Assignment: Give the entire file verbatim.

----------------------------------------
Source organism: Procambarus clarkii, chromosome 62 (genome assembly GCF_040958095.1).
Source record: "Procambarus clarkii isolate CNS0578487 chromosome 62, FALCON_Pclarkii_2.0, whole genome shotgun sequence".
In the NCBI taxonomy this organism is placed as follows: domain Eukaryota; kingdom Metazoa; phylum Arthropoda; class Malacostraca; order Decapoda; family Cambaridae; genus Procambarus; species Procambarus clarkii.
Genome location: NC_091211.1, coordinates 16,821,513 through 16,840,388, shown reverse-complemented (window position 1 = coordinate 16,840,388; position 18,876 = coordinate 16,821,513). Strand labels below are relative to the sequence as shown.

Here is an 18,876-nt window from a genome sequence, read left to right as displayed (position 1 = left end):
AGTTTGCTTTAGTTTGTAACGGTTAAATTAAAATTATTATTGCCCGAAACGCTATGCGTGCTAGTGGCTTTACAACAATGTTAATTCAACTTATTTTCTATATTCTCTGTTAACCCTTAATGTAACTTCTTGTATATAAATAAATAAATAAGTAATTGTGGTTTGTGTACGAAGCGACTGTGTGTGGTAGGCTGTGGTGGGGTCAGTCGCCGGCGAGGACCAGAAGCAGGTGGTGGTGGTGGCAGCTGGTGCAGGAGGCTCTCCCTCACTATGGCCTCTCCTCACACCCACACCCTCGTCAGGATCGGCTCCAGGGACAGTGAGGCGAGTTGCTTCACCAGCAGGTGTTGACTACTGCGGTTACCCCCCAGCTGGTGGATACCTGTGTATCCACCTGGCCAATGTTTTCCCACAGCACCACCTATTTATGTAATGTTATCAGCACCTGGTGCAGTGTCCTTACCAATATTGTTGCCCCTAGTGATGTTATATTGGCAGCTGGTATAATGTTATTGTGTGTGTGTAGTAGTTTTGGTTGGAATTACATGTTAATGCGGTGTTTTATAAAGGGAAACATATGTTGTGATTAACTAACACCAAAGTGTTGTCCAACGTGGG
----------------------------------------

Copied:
Source organism: Procambarus clarkii, chromosome 62 (genome assembly GCF_040958095.1).
Source record: "Procambarus clarkii isolate CNS0578487 chromosome 62, FALCON_Pclarkii_2.0, whole genome shotgun sequence".
In the NCBI taxonomy this organism is placed as follows: domain Eukaryota; kingdom Metazoa; phylum Arthropoda; class Malacostraca; order Decapoda; family Cambaridae; genus Procambarus; species Procambarus clarkii.
Genome location: NC_091211.1, coordinates 16,821,513 through 16,840,388, shown reverse-complemented (window position 1 = coordinate 16,840,388; position 18,876 = coordinate 16,821,513). Strand labels below are relative to the sequence as shown.

Here is an 18,876-nt window from a genome sequence, read left to right as displayed (position 1 = left end):
AGTTTGCTTTAGTTTGTAACGGTTAAATTAAAATTATTATTGCCCGAAACGCTATGCGTGCTAGTGGCTTTACAACAATGTTAATTCAACTTATTTTCTATATTCTCTGTTAACCCTTAATGTAACTTCTTGTATATAAATAAATAAATAAGTAATTGTGGTTTGTGTACGAAGCGACTGTGTGTGGTAGGCTGTGGTGGGGTCAGTCGCCGGCGAGGACCAGAAGCAGGTGGTGGTGGTGGCAGCTGGTGCAGGAGGCTCTCCCTCACTATGGCCTCTCCTCACACCCACACCCTCGTCAGGATCGGCTCCAGGGACAGTGAGGCGAGTTGCTTCACCAGCAGGTGTTGACTACTGCGGTTACCCCCCAGCTGGTGGATACCTGTGTATCCACCTGGCCAATGTTTTCCCACAGCACCACCTATTTATGTAATGTTATCAGCACCTGGTGCAGTGTCCTTACCAATATTGTTGCCCCTAGTGATGTTATATTGGCAGCTGGTATAATGTTATTGTGTGTGTGTAGTAGTTTTGGTTGGAATTACATGTTAATGCGGTGTTTTATAAAGGGAAACATATGTTGTGATTAACTAACACCAAAGTGTTGTCCAACGTGGG